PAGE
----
In February 2014, the Executive Editorial Board of Polymer Internationaland the IUPAC Polymer Division announced that William Dichtel from Cornell University was the fourth winner of the Polymer International-IUPAC Award for Creativity in Applied Polymer Science or Polymer Technology.
William Dichtel’s research utilizes the tools of synthetic and supramolecular chemistry to provide unprecedented control of the structure and properties of organic materials and interfaces. He has pioneered a new approach to organize complementary organic semiconductors into networks ideal for optoelectronic performance, as well as making major contributions in the area of transforming conjugated polymers into specific carbon nanostructures, such as graphene nanoribbons, a form in which the graphene exhibits a useful bandgap. Dichtel has also contributed a general method to interface biopolymers to graphene noncovalently that prevents protein and antibody denaturation and preserves graphene’s desirable electronic properties.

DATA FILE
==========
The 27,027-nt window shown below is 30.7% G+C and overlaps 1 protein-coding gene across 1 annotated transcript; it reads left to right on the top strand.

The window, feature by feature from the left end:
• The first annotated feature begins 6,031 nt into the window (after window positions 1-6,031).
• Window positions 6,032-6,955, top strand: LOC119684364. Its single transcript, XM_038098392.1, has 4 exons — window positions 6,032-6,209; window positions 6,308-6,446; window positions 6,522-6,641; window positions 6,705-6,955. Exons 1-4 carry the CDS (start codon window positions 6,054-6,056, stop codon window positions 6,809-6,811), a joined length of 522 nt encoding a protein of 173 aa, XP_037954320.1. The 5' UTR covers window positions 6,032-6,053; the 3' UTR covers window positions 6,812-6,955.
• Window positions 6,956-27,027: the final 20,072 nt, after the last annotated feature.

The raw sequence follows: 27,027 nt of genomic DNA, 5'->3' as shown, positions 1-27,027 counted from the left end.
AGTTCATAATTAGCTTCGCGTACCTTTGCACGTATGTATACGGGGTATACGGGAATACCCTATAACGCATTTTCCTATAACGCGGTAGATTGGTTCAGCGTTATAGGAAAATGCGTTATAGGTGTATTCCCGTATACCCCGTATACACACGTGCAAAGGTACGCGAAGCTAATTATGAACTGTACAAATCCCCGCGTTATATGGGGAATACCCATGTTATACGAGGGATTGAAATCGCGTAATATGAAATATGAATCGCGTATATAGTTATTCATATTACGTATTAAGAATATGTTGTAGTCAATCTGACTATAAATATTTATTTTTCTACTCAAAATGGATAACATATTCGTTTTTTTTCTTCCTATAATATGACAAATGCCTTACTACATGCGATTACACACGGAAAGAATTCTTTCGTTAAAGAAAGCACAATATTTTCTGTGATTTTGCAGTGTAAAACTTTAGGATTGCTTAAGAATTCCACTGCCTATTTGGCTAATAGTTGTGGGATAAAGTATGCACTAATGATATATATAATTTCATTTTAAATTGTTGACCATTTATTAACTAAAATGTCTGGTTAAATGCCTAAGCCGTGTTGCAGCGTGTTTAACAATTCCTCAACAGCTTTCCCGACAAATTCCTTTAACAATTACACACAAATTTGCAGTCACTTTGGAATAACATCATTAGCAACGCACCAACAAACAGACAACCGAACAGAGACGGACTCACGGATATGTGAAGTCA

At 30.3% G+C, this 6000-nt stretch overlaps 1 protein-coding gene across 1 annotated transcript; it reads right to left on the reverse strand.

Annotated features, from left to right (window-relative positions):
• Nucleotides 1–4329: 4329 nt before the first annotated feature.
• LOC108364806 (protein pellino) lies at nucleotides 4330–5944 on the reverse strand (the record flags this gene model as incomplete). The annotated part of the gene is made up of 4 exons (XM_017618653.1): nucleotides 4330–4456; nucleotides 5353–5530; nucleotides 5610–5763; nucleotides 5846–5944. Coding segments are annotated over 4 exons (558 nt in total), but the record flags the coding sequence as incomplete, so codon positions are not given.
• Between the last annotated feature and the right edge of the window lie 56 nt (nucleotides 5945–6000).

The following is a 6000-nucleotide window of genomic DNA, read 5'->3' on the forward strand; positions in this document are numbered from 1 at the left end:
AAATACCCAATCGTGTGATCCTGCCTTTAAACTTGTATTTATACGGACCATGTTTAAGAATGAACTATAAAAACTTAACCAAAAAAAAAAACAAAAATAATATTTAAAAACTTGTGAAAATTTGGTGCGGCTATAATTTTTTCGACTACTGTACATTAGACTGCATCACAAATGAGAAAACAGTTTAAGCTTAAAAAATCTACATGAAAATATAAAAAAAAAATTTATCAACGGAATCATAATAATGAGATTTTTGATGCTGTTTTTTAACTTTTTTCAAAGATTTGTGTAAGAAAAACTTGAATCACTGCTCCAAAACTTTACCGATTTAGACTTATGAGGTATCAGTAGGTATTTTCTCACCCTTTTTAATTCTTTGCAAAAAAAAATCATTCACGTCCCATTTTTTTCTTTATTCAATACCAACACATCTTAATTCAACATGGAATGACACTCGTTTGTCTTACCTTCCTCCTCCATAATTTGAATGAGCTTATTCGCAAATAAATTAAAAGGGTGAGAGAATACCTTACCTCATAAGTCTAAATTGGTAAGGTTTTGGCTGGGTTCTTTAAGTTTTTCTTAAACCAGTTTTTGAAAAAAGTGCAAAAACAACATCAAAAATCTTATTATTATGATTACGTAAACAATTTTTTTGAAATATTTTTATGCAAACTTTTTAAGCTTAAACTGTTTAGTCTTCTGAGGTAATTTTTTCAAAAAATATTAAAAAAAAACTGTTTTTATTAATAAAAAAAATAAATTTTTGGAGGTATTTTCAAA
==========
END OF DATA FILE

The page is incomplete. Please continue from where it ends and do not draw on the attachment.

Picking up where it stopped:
Dichtel is currently an associate professor in the Department of Chemistry and Chemical Biology at Cornell University. Prior to joining the Cornell faculty, he was a postdoctoral researcher in the groups of Fraser Stoddart (then at UCLA) and Jim Heath (Caltech). His graduate research was supervised by Jean Fréchet at UC-Berkeley. Dichtel’s research has been recognized by several national awards, such as the National Fresenius Award from Phi Lambda Upsilon, the Arthur C. Cope Scholar Award from the American Chemical Society, the Camille Dreyfus Teacher-Scholar Award, and a Beckman Young Investigator Award from the Arnold and Mabel Beckman Foundation.
Dichtel will present the award keynote lecture at the IUPAC World Polymer Congress – MACRO 2014, 6-11 July 2014 in Chiang Mai, Thailand.
As the winner of the PI-IUPAC Award, Dichtel will receive USD 5000 plus travel and hotel accommodation expenses to attend MACRO 2014.
©2014 by Walter de Gruyter GmbH & Co.